(Nate Query, Autumn De Wilde, Jenny Conlee, John Moen, Chris Funk)
Wednesday night Run-down (aka, the best show ever.)
Having seen Monday’s show and knowing they still had more to offer, I was giddy for last night. I knew Tuesday’s concert was probably the best in terms of set list – as it was their originally scheduled show, and that M & W were tacked on as side notes – but Wednesday meant the last show in NYC, which also meant there was a good chance that they’d go all out – and I wasn’t wrong. Here’s the list:
Down By The Water
Rox in the Box
Won’t Want For Love (Margaret in the Taiga)
The Engine Driver
The Soldering Life
This Is Why We Fight
The Wanting Comes in Waves/Repaid
Dracula’s Daughter (all)
The Chimbley Sweep
A Cautionary Song (Battle of Trafalgar)
Sons & Daughters
I knew there’d be a focus on King, and I was seriously hoping for “On the Bus Mall” or “California One/Youth and Beauty Brigade” or “Red Right Ankle,”; but after hearing that they had played the last two on Tuesday, I knew they wouldn’t repeat for Wednesday. So I was a tad surprised when most of the same songs from Monday came up. Not that it was a disappointment; it was actually much better, because they had SO much more energy, stage presence AND banter (“I’m going to keep saying Wintery mix because I like saying Wintery mix” (sounds like Wintry)) for the third night. Colin kept turning back to his band to chat, amusing the crowd, and even showed off his skills by jumping around and shredding. There was a ‘battle’ between Sara Watkins on fiddle and Colin on guitar sometime around “All Arise!” This was eventually followed by a ‘surprise’ – Sharon Warden, who was the lead female vocalist on Hazards, came on stage with a poof in her hair and a fantastic metallic silver shirt with big fluffy sleeves that matched her silver heels, and completely ROCKED out. She hit her notes like nobody’s business, and I couldn’t help but gush over how awesome her presence was. What a free spirit.
When the song finished and Sharon left the stage, I was wondering how they might possibly top that performance. Colin voiced this by noting that the only way to follow that up would be by playing ‘the worst song I ever wrote.’ Holy Bejesus, they did it again! (I remembered that I definitely told John at the gallery opening that I really enjoyed hearing “Dracula’s Daughter” on Monday night, so was it possible that he told Colin and they decided to add it, last-minute? Maybe I’ll believe this, it’s a nice thought) So this time, they ran through the entire two verses of the song and then rushed right into “Valencia!” I didn’t think it could get any better until “Chimbley” came on and Colin switched places with John to play drums while John played harmonica. Then they played drums simultaneously, until Colin made his way back to the stage to thank everyone for an awesome show. The first encore – “A Cautionary Song” was met with cheers; they stopped halfway to invite members of the audience to help John, Sara, and Chris reenact a rendition of the Battle of Trafalgar. Our seats were too far up in the balcony to actually see this go down, but I can assure you, it was probably entertaining. Nick had told me about a previous concert he went to where they closed with ‘Sons & Daughters,’ so I was extremely pleased to be able to see it for myself. Everyone joined in to sing, including Sharon who came back on stage, along with his wife and son. It was too sweet. And “June Hymn” as the second encore – a reason to keep thinking towards the summer – nearly brought me to tears. I think the only reason I didn’t cry was because I was too happy to produce tears. (I don’t know if that’s possible, but I’m not going to worry about it)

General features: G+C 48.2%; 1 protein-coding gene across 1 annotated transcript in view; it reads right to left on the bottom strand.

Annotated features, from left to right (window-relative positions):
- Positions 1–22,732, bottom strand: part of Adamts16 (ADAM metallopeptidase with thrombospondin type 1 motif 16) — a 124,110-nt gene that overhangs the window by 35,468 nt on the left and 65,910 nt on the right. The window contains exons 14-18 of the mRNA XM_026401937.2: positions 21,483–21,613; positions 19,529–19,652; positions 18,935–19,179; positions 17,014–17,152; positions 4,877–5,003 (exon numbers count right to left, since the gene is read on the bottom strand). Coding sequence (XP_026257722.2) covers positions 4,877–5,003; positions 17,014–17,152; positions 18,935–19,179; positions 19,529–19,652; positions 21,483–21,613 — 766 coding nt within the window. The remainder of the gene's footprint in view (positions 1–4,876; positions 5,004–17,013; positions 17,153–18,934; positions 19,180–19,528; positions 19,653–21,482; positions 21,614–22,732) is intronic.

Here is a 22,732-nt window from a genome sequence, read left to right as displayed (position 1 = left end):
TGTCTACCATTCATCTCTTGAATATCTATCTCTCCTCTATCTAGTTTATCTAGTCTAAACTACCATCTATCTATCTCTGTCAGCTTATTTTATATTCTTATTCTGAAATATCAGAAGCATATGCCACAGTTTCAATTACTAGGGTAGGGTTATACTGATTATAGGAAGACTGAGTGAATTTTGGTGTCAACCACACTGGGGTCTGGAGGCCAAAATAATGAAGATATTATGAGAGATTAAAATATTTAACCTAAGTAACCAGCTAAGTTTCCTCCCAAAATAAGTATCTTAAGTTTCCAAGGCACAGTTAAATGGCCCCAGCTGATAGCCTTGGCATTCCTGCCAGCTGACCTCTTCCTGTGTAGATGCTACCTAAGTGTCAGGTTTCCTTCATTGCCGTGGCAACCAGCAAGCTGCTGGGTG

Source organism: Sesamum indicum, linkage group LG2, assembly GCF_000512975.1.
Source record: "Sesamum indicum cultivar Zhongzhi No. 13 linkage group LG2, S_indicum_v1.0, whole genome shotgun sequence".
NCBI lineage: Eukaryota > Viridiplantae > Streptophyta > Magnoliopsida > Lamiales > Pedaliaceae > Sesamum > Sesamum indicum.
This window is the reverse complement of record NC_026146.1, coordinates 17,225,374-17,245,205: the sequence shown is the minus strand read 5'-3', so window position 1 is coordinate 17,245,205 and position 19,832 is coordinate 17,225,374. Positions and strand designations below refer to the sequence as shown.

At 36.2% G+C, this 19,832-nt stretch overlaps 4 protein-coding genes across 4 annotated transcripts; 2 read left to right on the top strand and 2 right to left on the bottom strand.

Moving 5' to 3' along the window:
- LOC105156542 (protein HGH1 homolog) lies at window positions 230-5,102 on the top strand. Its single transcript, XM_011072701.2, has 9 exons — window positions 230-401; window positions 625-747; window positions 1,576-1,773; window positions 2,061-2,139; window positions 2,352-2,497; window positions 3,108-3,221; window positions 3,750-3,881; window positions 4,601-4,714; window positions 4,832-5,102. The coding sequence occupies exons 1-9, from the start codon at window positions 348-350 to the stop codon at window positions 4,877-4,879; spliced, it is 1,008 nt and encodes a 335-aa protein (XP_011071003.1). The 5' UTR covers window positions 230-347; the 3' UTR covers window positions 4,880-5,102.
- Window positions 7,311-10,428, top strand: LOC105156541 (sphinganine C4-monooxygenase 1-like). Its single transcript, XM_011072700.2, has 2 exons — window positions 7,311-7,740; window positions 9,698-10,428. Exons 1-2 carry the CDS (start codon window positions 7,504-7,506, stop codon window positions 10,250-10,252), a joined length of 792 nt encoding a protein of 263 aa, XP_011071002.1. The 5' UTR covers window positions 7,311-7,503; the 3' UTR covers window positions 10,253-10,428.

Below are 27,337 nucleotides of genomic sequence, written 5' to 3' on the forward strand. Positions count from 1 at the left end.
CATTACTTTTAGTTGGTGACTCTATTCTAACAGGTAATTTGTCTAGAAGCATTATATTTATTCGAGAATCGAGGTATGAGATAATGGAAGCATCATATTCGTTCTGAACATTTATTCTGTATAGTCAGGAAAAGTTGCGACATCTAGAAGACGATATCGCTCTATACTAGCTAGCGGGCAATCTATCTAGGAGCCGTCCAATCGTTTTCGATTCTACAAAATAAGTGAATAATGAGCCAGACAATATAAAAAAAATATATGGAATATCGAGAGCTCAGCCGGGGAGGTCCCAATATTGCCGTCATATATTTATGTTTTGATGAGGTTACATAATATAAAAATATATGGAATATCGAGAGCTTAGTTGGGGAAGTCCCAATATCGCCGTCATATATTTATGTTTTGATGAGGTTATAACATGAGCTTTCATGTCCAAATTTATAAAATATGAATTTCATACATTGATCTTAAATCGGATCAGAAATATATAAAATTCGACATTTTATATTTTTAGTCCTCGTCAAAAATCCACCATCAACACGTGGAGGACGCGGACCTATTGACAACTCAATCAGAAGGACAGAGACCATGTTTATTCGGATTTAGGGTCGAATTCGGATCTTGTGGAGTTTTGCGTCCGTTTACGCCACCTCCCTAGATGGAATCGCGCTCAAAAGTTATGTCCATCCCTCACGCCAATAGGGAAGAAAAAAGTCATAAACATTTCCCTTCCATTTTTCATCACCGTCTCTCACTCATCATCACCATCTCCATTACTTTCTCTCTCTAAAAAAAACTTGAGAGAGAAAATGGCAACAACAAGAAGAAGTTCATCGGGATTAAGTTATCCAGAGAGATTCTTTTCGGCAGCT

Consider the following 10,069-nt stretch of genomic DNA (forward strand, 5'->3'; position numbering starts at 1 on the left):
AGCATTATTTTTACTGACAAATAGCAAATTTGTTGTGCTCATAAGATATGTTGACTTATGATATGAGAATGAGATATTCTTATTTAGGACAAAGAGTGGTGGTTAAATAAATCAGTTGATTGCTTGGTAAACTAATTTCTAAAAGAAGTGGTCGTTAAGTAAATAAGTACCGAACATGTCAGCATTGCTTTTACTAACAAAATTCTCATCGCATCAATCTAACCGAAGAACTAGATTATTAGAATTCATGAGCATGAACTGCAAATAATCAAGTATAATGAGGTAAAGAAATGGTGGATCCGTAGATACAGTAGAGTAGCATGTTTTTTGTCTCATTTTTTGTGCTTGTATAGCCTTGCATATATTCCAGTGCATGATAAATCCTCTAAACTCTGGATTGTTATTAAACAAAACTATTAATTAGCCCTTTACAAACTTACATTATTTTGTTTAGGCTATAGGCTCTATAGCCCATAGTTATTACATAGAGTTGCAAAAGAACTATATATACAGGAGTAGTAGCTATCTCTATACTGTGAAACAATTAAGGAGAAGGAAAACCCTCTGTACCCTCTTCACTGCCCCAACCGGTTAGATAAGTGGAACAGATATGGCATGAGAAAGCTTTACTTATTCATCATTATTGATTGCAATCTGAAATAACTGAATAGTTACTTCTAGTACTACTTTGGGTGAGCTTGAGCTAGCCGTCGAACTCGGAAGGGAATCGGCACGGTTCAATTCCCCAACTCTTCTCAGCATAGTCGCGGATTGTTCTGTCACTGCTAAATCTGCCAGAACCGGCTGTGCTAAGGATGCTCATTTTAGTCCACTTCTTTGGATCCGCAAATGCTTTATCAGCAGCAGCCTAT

I didn’t take pictures, because I didn’t want to be ‘that person who spends the night taking pictures instead of watching the show.” But I hope this play-by-play is enough. Maybe you’ll understand why I love this band so much. Here’s a link to the Impossible Project: Exhibition Opening. Check it out if you’re around SoHo.
And if anyone from The Decemberists ever reads this: You’ve made a fan very, very happy. Thank you.